AHDB completes £1.3 million sale of MLCSL

A total of £1.3 million will be reinvested in the beef and lamb and pork sectors as the Agriculture and Horticulture Development Board (AHDB) announces it has completed the sale of its carcase classification arm.

AHDB said it was selling Meat and Livestock Commercial Services Limited (MLCSL) to help safeguard the future of classification services across Great Britain.

The successful buyer was HallMark Veterinary Compliance Services, which purchased the firm through its parent company Vorenta.

The deal was approved by Farming Minister George Eustice and completed on Friday, November 30.

The move was first announced in March and, since then, there has been significant consultation with industry, with an oversight committee now to be established to ensure independence and value for money in the services at abattoirs across the country.

Jane King, AHDB chief executive, said: “We believe this move will safeguard the long-term future of independent, manual, carcase classification services in Great Britain.

A lot of hard work has gone into this sale from a lot of people and we are pleased we have finally crossed the finishing line.

“Credit should go to all involved, particularly those who work for MLCSL, and we wish HallMark all the best as they take MLCSL into a new chapter.”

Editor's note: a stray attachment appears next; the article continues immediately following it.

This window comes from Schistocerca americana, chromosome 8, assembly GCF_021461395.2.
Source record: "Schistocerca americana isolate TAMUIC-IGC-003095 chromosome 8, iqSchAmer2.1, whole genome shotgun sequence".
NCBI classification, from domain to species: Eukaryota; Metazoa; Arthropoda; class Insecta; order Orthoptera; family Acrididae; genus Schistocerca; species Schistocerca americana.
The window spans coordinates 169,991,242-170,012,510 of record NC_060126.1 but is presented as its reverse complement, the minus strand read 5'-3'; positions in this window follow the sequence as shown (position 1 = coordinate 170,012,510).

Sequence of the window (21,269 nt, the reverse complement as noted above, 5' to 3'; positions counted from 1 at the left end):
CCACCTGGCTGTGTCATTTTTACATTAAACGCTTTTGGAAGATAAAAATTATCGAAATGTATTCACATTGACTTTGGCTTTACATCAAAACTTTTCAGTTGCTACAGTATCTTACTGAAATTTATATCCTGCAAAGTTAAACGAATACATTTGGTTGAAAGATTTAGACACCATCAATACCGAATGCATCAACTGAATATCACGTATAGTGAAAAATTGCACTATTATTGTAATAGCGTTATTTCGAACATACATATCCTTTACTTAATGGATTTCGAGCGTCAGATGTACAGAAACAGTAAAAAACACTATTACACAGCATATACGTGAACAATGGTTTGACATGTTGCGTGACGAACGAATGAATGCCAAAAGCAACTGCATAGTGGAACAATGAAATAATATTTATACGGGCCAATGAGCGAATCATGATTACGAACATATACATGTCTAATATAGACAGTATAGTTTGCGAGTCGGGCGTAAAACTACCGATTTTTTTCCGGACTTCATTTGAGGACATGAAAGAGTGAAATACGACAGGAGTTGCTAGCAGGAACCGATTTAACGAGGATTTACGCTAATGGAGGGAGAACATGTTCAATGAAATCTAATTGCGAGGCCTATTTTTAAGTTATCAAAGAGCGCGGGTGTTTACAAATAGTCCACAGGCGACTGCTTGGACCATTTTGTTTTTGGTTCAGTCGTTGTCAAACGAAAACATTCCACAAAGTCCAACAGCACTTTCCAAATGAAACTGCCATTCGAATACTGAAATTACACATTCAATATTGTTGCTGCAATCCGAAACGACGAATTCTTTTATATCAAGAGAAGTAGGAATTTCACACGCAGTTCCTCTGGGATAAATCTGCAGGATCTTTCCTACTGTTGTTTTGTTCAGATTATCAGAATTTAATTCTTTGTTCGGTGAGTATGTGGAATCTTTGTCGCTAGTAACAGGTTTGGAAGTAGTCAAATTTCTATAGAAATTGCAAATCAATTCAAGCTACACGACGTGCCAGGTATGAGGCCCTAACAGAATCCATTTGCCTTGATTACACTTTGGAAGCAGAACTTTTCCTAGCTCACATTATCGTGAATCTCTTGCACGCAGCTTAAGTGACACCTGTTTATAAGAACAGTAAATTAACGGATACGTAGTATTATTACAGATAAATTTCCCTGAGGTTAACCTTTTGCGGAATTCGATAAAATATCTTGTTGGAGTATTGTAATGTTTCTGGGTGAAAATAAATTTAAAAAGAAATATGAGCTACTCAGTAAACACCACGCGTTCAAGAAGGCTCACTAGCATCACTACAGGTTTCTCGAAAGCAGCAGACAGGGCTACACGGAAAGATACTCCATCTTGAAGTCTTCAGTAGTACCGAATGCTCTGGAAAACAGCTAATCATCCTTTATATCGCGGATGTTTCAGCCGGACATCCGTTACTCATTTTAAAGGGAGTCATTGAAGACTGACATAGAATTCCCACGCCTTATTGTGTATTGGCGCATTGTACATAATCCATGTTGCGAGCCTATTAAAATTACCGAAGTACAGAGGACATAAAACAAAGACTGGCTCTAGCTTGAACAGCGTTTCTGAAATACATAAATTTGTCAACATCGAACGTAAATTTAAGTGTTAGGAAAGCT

No job losses

In total, 103 staff will be affected by the move but no job losses are expected. There will be no disruption in services for customers with “business as usual” being maintained as part of the deal.

David Peace, chairman of Hallmark, said: “We are absolutely delighted with the acquisition of MLCSL, which we believe fits very well with our current operations, to the mutual benefit of both businesses’ future development.

“MLCSL’s key strengths are its very highly experienced and loyal staff and managers, and we’re very excited about this opportunity to work together, building on MLCSL’s well-acknowledged skills, its powerful brand and expanding its services and reach.”

By moving the business into the private sector with a company that has a strong track record of delivering independent services to the meat industry, an AHDB spokesman said it was hoped the business could open up opportunities for greater efficiencies that would not be possible under its current public ownership model, securing the future of the business.

A year-long process was undertaken to identify suitable companies that met robust criteria set down by the AHDB Board, including value for money, a track record of delivering independent services and commitment to the long-term future of the business.